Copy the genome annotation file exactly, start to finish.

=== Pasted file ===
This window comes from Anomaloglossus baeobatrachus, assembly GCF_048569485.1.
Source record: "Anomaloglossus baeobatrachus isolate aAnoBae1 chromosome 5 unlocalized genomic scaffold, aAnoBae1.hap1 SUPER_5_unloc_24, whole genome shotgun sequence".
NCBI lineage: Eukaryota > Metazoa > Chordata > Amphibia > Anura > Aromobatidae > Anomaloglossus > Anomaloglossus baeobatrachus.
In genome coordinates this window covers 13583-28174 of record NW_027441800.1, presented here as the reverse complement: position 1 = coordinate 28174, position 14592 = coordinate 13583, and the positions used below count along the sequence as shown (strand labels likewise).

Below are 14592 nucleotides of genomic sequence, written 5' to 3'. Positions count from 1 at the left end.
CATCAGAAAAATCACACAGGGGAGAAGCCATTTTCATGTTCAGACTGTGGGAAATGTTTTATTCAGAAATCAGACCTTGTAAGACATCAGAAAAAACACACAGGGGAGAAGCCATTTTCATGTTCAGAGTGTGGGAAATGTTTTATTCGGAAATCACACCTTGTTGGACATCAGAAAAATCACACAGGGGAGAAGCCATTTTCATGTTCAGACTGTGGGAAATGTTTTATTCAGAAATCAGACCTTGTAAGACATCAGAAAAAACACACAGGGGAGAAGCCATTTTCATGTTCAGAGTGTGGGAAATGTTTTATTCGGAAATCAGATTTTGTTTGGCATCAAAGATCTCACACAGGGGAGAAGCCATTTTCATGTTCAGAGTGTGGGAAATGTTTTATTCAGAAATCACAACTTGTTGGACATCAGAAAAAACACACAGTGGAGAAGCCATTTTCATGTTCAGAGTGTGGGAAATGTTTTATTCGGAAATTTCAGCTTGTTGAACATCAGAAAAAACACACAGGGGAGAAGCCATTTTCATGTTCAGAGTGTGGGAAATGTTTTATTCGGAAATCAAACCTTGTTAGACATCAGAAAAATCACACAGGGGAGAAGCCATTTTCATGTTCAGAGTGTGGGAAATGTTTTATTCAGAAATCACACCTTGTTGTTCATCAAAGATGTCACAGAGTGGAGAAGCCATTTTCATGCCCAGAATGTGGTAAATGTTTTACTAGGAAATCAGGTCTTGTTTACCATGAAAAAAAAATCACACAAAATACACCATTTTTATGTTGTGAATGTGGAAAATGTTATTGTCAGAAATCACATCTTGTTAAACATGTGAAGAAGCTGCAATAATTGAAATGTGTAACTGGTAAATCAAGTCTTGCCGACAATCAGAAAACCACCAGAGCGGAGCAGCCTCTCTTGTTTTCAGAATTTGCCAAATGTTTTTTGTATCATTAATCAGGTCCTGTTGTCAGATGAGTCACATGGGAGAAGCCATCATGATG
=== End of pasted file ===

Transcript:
This window comes from Anomaloglossus baeobatrachus, assembly GCF_048569485.1.
Source record: "Anomaloglossus baeobatrachus isolate aAnoBae1 chromosome 5 unlocalized genomic scaffold, aAnoBae1.hap1 SUPER_5_unloc_24, whole genome shotgun sequence".
NCBI lineage: Eukaryota > Metazoa > Chordata > Amphibia > Anura > Aromobatidae > Anomaloglossus > Anomaloglossus baeobatrachus.
In genome coordinates this window covers 13583-28174 of record NW_027441800.1, presented here as the reverse complement: position 1 = coordinate 28174, position 14592 = coordinate 13583, and the positions used below count along the sequence as shown (strand labels likewise).

Below are 14592 nucleotides of genomic sequence, written 5' to 3'. Positions count from 1 at the left end.
CATCAGAAAAATCACACAGGGGAGAAGCCATTTTCATGTTCAGACTGTGGGAAATGTTTTATTCAGAAATCAGACCTTGTAAGACATCAGAAAAAACACACAGGGGAGAAGCCATTTTCATGTTCAGAGTGTGGGAAATGTTTTATTCGGAAATCACACCTTGTTGGACATCAGAAAAATCACACAGGGGAGAAGCCATTTTCATGTTCAGACTGTGGGAAATGTTTTATTCAGAAATCAGACCTTGTAAGACATCAGAAAAAACACACAGGGGAGAAGCCATTTTCATGTTCAGAGTGTGGGAAATGTTTTATTCGGAAATCAGATTTTGTTTGGCATCAAAGATCTCACACAGGGGAGAAGCCATTTTCATGTTCAGAGTGTGGGAAATGTTTTATTCAGAAATCACAACTTGTTGGACATCAGAAAAAACACACAGTGGAGAAGCCATTTTCATGTTCAGAGTGTGGGAAATGTTTTATTCGGAAATTTCAGCTTGTTGAACATCAGAAAAAACACACAGGGGAGAAGCCATTTTCATGTTCAGAGTGTGGGAAATGTTTTATTCGGAAATCAAACCTTGTTAGACATCAGAAAAATCACACAGGGGAGAAGCCATTTTCATGTTCAGAGTGTGGGAAATGTTTTATTCAGAAATCACACCTTGTTGTTCATCAAAGATGTCACAGAGTGGAGAAGCCATTTTCATGCCCAGAATGTGGTAAATGTTTTACTAGGAAATCAGGTCTTGTTTACCATGAAAAAAAAATCACACAAAATACACCATTTTTATGTTGTGAATGTGGAAAATGTTATTGTCAGAAATCACATCTTGTTAAACATGTGAAGAAGCTGCAATAATTGAAATGTGTAACTGGTAAATCAAGTCTTGCCGACAATCAGAAAACCACCAGAGCGGAGCAGCCTCTCTTGTTTTCAGAATTTGCCAAATGTTTTTTGTATCATTAATCAGGTCCTGTTGTCAGATGAGTCACATGGGAGAAGCCATCATGATG